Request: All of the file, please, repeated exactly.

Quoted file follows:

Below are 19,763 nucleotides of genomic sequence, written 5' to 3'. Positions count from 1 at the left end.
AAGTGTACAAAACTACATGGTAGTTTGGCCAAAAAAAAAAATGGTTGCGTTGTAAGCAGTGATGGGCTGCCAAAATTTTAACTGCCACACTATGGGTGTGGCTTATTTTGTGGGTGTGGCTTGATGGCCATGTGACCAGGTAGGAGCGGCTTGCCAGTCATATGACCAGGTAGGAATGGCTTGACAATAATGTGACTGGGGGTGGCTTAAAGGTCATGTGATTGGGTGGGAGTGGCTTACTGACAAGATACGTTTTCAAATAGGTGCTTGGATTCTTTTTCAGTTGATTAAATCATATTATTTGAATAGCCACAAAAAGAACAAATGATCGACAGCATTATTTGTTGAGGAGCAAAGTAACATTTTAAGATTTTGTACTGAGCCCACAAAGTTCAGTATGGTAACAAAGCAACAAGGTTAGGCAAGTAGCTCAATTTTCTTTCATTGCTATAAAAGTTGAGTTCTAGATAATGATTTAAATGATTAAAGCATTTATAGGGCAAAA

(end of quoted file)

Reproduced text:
Below are 19,763 nucleotides of genomic sequence, written 5' to 3'. Positions count from 1 at the left end.
AAGTGTACAAAACTACATGGTAGTTTGGCCAAAAAAAAAAATGGTTGCGTTGTAAGCAGTGATGGGCTGCCAAAATTTTAACTGCCACACTATGGGTGTGGCTTATTTTGTGGGTGTGGCTTGATGGCCATGTGACCAGGTAGGAGCGGCTTGCCAGTCATATGACCAGGTAGGAATGGCTTGACAATAATGTGACTGGGGGTGGCTTAAAGGTCATGTGATTGGGTGGGAGTGGCTTACTGACAAGATACGTTTTCAAATAGGTGCTTGGATTCTTTTTCAGTTGATTAAATCATATTATTTGAATAGCCACAAAAAGAACAAATGATCGACAGCATTATTTGTTGAGGAGCAAAGTAACATTTTAAGATTTTGTACTGAGCCCACAAAGTTCAGTATGGTAACAAAGCAACAAGGTTAGGCAAGTAGCTCAATTTTCTTTCATTGCTATAAAAGTTGAGTTCTAGATAATGATTTAAATGATTAAAGCATTTATAGGGCAAAA